35 - The Sign of the Empty Tomb, May 3, 2020

This sermon was recorded on our St Herman's YouTube Channel. Here is the link:


Acts 6.1-7

Mark 15.43 – 16.8

Sitting down to compose this morning’s ‘sermon’, my mind swept over the field of St Mark’s Gospel from beginning to end. I was not a little astonished by what I saw—for the first time! The Gospel of St Mark appears to have drawn the prophetic theme of a New Exodus, which becomes the Inner Exodus of the Gospel, into an image of the Church’s baptismal font, or of the LORD’s Tomb. To read St Mark’s Gospel mindfully, then, is to join the myrrhbearers on the inner Exodus of the Gospel and draw near spiritually with them to the LORD’s Tomb in the mystery of our baptism.

For consider, the Gospel of St Mark begins with the LORD baptized by John in the Jordan in the desert, a geographical symbol of death as was the enslavement in Egypt and even the Babylonian exile. It then proceeds with the Savior going on an Exodus throughout Galilee, and it ends in the Tomb, in the LORD’s resurrection from the dead, the substance of His baptism. John the Baptist sees the LORD rising from the waters in the Jordan and the heavens opened and the Spirit descending on Him as a dove, and hearing the voice of the Father: ‘This is My Beloved Son.’ Mark’s Gospel ends with the myrrhbearing women seeing the angel inside the LORD’s Tomb (as John saw the LORD in the Jordan), and hearing the angel say: ‘the LORD is risen from the dead. He is not here.’ The Savior’s Tomb now is filled with eternal life, as the Jordan in the desert was filled with the Living Waters of the Savior’s Holy Spirit, as are the waters of the Church’s holy baptism. So, Mark’s Gospel ends at the same mystical point where it begins, but in a much higher key: it ends with eternal Life that is now in the LORD’s Tomb, which is not just a geographical symbol but the actual place of death, the real Egyptian bondage, the real Babylonian exile from which all of human nature is delivered.

Having thereby written his Gospel in the shape of an inner Exodus from the waters of the Jordan to the LORD’s Tomb, St Mark sets Golgotha before us as the holy mountain of the LORD, the destination of the prophets’ New Exodus. To believe in the Gospel of Jesus Christ, then, is to draw near with the myrrhbearing women to the LORD’s Tomb as to the LORD’s Temple on His Holy Mountain. One ascends the LORD’s Holy Mountain and enters His Temple, His Tomb, by descending into the Church’s baptismal font. There, the heart of stone is rolled away, the curtain is torn in two; the wall of enmity (death) is destroyed. The Heavens are opened. And, one comes out into the LORD’s Holy resurrection in the Kingdom of Heaven that is within you (Lk 17.21), in the mystery of God which is Christ in you (Col 1.27), in the mystery, in the temple, of your own heart that is deep, beyond all things. (Jer 17.9 LXX)

This, I think, reveals the force otherwise hidden in one of the different endings to the Gospel of St Mark that is found in some of the ancient manuscripts following directly upon the account of the myrrh-bearing women fleeing the LORD’s Tomb that we read this morning. This ending is called ‘the shorter ending’ of St Mark (compared to the ‘longer ending’ which consists of Mk 16.9-20). None of our English bibles include it, so you may never have seen it. It reads: ‘Immediately, the myrrh-bearing women reported all these instructions [from the angel given to them at the LORD’s empty Tomb] to those [gathered] round Peter. And, after these things, Jesus Himself sent forth the holy and incorruptible preaching of eternal salvation through them from the East to the West.’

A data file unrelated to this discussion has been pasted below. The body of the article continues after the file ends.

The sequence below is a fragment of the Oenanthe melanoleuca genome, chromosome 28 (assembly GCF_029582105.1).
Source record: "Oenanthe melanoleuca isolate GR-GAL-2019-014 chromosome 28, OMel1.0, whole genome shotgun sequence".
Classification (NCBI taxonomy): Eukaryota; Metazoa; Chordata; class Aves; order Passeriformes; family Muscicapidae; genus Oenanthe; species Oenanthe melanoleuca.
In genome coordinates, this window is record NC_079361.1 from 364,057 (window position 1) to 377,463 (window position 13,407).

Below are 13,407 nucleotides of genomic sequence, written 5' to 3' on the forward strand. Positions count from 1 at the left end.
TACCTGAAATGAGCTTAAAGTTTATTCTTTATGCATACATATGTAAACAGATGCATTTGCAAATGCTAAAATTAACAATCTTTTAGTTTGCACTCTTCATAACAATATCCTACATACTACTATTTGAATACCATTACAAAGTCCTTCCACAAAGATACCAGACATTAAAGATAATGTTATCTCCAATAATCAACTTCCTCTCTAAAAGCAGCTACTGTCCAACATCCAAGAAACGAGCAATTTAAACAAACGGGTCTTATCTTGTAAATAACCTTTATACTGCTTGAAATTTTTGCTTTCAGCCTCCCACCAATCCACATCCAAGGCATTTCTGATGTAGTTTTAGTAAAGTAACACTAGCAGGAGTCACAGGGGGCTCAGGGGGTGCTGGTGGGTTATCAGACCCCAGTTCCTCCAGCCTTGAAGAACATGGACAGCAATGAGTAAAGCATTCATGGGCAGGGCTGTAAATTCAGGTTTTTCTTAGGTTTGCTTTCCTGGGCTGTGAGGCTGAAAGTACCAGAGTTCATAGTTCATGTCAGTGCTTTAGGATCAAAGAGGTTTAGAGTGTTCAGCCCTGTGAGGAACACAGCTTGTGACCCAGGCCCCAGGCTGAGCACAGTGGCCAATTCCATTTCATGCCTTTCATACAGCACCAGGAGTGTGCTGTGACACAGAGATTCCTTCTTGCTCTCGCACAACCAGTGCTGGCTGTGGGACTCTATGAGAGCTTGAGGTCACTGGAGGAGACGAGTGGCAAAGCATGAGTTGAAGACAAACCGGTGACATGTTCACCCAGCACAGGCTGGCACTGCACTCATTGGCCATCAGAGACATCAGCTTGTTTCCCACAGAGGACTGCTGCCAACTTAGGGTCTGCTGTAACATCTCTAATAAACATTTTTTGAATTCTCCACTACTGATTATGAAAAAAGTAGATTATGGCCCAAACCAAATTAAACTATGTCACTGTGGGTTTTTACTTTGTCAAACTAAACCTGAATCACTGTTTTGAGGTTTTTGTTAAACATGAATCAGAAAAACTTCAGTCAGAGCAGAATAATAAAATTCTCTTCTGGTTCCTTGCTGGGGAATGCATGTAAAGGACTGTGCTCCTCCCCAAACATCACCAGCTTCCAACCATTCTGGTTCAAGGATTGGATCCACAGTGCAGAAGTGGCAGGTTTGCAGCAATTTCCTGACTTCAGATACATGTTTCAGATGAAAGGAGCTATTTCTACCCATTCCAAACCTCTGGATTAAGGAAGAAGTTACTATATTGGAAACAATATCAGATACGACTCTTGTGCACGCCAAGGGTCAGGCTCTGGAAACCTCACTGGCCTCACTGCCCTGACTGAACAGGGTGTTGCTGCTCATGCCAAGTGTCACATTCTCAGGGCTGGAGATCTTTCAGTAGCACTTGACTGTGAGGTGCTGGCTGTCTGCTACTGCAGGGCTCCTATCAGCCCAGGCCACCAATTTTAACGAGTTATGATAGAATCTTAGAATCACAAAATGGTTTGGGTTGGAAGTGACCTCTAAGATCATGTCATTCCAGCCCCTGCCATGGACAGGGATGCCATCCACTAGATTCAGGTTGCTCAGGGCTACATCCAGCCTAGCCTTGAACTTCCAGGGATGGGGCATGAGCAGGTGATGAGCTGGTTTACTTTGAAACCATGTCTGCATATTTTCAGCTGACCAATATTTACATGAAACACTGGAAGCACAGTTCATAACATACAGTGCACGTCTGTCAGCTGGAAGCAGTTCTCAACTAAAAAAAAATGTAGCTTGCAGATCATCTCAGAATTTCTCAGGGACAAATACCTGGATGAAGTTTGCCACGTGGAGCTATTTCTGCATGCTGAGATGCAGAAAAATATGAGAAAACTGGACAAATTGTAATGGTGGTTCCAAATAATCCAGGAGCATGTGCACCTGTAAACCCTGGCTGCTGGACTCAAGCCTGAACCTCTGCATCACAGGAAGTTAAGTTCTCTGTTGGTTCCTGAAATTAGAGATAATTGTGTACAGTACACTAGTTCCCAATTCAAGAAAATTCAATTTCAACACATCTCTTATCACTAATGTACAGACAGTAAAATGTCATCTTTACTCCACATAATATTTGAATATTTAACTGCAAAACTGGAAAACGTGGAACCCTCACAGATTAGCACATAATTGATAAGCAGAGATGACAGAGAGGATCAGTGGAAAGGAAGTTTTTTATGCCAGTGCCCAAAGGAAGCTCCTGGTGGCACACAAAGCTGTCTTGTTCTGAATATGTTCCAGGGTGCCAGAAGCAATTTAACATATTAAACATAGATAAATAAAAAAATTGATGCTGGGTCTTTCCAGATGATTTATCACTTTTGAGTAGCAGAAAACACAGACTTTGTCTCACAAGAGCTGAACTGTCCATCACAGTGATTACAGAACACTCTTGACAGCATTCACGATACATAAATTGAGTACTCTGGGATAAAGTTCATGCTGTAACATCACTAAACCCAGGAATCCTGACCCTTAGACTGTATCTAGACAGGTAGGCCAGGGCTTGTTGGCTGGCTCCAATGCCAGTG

‘The holy and incorruptible preaching,’ it says. Let’s now note another distinguishing feature of St Mark’s Gospel. It begins with the word of the prophets. It ends with the word of the angel and, in this shorter ending, with the word of the apostles’ preaching. That word, of course, comes from the LORD Himself. And now, that very same WORD is sent out from the East to the West in the form of the apostles’ preaching whose words are holy and incorruptible because they carry the eternal salvation that has gone out to the ends of the universe (Ps 19.4) from the LORD’s empty Tomb.

Ponder closely what this is saying. If the eternal salvation of the apostles’ preaching goes out to the ends of the universe, from East to West, it isn’t because of a successful evangelization or missionizing campaign. It’s because the eternal salvation of their preaching is the death and resurrection of the LORD, which is a reality that is now everywhere present, filling all things—because the eternal God who was dead and buried and rose again did so in our flesh and blood. (Heb 2.14) He did so not outside but inside of us, in the ‘midst of the earth,’ (Ps 74.12) in the human heart that is in the midst of the human body and soul. That is, the eternal salvation of the apostles’ preaching doesn’t extend only as far as their preaching goes. It goes before them; for, it is the Grace of the Holy Spirit that extends through the whole of human nature north, south, east and west, past, present and future in the death and resurrection of Christ. The apostles’ preaching proclaims the fact, the ‘ontological’ reality of the Kingdom of Heaven that is ‘within you’ (Lk 17.21), of the mystery of God that is ‘Christ in you’ (Col 1.27). It shows any who would listen how they themselves can draw near the LORD’s Tomb with the myrrhbearing women at the top of the mountain in their own hearts.

Can you now see that the apostle’s preaching is ‘holy and incorruptible’ because its substance is the eternal salvation of the LORD’s death and resurrection? The words of their preaching are like the nets of those fishermen Ezekiel saw in his vision (Eze 47.10). They were casting their nets out into the sea of this worldly life which was ‘flooded’ by the Mighty River of the LORD’s Holy Spirit flowing out from the East Gate of that Temple Ezekiel saw at the top of the mountain on which the LORD had set him (Eze 47.1-5: that Temple, at Christmas, shows the mystery of the Virgin; but, now in Pascha-tide, it shows the mystery of the LORD’s Tomb). The fishermen are the holy apostles. They are casting their nets in the form of their preaching into the waters of this ‘earthly life in the desert,’ the waters of death. The words that constitute the ropes of their nets were not spun from out of their own religious mind. That is, their preaching does not come from the desert of their own musings or speculations on the meaning of Jesus’ Holy Pascha. It is given to them by the LORD from within the mystery, the ‘Living Waters,’ of His Tomb. The apostles’ preaching is holy and incorruptible because their words are the very form and shape of the eternal salvation that is found in the LORD’s Tomb, now become, in His resurrection, the ‘place of the living.’ This eternal salvation is found within the LORD’s Tomb, not outside of it. That means this eternal salvation is found within our death, for it is within us, not outside of us that the LORD has destroyed death, our death, and given life, ‘eternal salvation,’ to those who were in the tombs, which would be us. In the LORD’s Holy Pascha, our nature has been changed. Human nature does not exist anymore outside of God in the waters of death. If it has become God’s own nature by His incarnation, it now exists in God in the Living Waters of Christ’s Holy Spirit.